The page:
Of course, most web data is personal communication that happens to have been recorded. Most of the rest is spam, generated by robots, or cut-and-paste material ‘curated’ by the unemployed or poor graduates – another form of spam, really. The enterprise is doomed. But nobody’s told the political class.

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Panorama on the Digital Economy Bill

Tuesday, March 16th, 2010
BBC1′s flagship current affairs program was devoted to file sharing last night, and contained something to piss off a range of lobbyists.

Usually when this happens, BBC producers often conclude “they’re doing something right”, and pour themselves a large, congratulatory drink. They shouldn’t, because while the program succeeded in trying to be “fair”, it failed in its larger mission to present the issue properly – something we already understand.
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Google's doing to Twitterbook what it's doing to copyright

Monday, June 1st, 2009

Google has two prongs to its long-term strategy, but Wave, the “digital dashboard” it unveiled last week, casts light on a third.

One strategy is to drive down the value of copyright material on the internet to zero. Google has a ruthless and calculating view of the real value of stuff. It reasons that if all we do on the net is talk to each other, then it’s merely fulfilling the role of a switchboard operator at a Soviet-era state monopoly telco – connecting us, while listening in. That’s a pretty unglamorous business, it doesn’t save the world… and hey, where’s the money?

The YouTube experience has taught Google that the value of “user generated content”, of the “new era of creativity” is as close to zero as a rounding error – while quite irrationally we continue to throw money at DVDs, CD box sets of stuff we already have, Susan Boyle, and even ringtones. That’s all copyright stuff. They are clever people, and this hasn’t escaped their notice.

The other strategy is to drive down the value of the “access networks” to zero. Unable to offer innovative value-add services of their own, the ISPs and mobile networks become interchangeble suppliers, merely undifferentiated suppliers of bits. Hence the “Net Neutrality” scare. Google didn’t invent “net neutrality”, but it lost little time in taking advantage of it, to its own ends. No company in the 25-year history of the net had ever dared propose a technical rulebook for what the net’s operators could and couldn’t do – until Google started to write legislation.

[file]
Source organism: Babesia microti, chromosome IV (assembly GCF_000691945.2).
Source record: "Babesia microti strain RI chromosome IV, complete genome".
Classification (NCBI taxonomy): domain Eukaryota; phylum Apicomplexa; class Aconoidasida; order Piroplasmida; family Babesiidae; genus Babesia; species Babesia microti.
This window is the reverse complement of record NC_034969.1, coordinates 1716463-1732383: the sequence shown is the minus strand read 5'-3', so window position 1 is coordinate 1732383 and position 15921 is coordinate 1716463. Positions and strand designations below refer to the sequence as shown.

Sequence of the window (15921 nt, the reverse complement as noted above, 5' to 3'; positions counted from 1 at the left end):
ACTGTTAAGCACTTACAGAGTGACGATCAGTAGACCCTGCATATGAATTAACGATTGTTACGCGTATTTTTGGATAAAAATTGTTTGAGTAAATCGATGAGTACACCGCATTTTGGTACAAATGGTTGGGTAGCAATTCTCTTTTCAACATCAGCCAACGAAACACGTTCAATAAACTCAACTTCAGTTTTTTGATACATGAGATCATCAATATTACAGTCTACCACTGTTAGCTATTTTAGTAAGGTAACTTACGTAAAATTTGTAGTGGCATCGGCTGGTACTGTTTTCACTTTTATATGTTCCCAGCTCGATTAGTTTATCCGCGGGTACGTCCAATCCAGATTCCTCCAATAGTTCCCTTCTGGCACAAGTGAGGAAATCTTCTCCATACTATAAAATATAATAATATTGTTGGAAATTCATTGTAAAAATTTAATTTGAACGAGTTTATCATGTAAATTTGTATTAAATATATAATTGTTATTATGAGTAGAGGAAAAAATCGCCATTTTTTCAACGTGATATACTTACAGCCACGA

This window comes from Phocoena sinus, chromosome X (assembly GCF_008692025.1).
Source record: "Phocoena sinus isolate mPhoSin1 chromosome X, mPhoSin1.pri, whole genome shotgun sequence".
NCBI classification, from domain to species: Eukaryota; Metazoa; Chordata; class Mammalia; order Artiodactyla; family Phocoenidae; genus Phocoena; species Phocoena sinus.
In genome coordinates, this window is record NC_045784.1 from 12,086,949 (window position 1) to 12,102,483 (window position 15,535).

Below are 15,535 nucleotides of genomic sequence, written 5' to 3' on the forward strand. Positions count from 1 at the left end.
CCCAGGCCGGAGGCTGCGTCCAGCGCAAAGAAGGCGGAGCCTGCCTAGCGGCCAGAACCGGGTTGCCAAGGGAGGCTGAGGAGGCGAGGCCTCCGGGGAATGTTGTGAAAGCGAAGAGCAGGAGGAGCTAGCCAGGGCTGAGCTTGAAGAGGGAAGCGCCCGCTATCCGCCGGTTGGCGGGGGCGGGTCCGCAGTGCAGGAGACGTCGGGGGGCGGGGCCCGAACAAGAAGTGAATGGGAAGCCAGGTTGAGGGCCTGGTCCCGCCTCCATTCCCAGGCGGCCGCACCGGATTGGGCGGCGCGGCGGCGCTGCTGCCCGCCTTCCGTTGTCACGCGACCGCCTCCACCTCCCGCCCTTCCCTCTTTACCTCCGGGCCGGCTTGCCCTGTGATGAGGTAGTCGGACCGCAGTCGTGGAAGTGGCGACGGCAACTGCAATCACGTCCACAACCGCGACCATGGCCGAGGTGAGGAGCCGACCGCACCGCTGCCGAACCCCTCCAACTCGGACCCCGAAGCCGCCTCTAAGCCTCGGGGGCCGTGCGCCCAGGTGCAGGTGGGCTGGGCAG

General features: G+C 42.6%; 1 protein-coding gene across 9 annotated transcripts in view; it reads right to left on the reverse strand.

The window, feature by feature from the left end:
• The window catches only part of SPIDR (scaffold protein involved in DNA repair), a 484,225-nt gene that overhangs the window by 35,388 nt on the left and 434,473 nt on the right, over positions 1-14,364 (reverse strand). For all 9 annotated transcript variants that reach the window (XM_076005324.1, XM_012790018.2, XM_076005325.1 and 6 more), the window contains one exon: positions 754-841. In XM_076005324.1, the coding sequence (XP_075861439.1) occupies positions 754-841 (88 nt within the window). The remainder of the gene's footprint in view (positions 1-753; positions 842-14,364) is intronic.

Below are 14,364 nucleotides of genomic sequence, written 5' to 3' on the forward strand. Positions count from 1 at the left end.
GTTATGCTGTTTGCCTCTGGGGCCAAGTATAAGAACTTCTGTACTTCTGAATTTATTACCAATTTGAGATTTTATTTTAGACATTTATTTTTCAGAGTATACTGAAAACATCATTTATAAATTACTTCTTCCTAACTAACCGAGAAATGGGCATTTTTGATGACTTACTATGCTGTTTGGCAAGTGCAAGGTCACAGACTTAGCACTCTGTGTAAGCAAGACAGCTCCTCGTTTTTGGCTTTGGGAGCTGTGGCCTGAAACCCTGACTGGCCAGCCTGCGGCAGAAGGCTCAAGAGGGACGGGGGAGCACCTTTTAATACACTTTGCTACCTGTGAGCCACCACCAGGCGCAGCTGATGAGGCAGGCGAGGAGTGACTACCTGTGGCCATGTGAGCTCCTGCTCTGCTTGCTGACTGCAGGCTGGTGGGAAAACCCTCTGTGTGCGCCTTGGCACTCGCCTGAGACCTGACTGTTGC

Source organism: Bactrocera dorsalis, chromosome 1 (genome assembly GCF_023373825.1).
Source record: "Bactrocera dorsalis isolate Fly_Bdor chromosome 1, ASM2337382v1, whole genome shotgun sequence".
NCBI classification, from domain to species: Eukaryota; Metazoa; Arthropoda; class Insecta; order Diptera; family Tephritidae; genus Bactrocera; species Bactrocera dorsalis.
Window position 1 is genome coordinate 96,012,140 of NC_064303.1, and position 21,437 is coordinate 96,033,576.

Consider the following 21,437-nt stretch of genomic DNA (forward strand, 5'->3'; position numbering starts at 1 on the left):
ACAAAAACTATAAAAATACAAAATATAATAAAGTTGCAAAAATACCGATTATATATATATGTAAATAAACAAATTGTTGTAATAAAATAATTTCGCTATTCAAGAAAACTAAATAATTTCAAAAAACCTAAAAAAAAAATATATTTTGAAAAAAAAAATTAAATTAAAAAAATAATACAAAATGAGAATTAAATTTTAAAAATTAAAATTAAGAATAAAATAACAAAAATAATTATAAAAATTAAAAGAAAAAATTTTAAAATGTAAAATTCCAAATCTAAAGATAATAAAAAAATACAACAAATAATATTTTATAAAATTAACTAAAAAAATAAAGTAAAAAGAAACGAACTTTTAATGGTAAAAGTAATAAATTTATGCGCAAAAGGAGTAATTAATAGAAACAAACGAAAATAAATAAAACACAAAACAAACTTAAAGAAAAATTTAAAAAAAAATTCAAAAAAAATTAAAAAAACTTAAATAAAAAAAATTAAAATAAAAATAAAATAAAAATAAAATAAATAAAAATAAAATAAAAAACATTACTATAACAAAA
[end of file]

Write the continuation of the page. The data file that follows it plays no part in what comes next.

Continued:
In both cases the entertainment and network “industries” have been the timid architects of their own demise. The networks well may be becoming commoditised bit pipes without Google’s assistance, and the content businesses – by refusing to take elementary steps such as synchronising releases across markets, and monetising P2P file sharing – may too see the value of their assets disappear. But it doesn’t harm Google to speed things along a bit.

Take the two together and you’ll start to see why Google is building those vast power-guzzling data centers. With copyright holders and last-mile service providers unable to realise value, those data centres aggregate all that’s left. Google becomes the internet company by default.

…Read more at The Register

Web 2.0 and feedback loops: a conversation with James Harkin

Tuesday, February 24th, 2009

Weiner

Don’t judge a book by the title. Especially if the title is something like Cyburbia. James Harkin, who worked with Adam Curtis on The Trap, has produced the first proper full-length critique of Web 2.0 – tracing the daftness back to the cybernetics pioneers of the 1940s.

It’s odd that something with so much hype as Web 2.0 has received so little intelligent criticism. Half of Nick Carr’s The Big Switch, looked at the social and psychological implications, and he’s following up at length in The Shallows.

But Cyburbia takes a different approach. By looking at the mania for feedback in a historical context, Harkin finds a common thread in subjects as diverse as military strategy, TV shows like Lost, as well as the interwebs.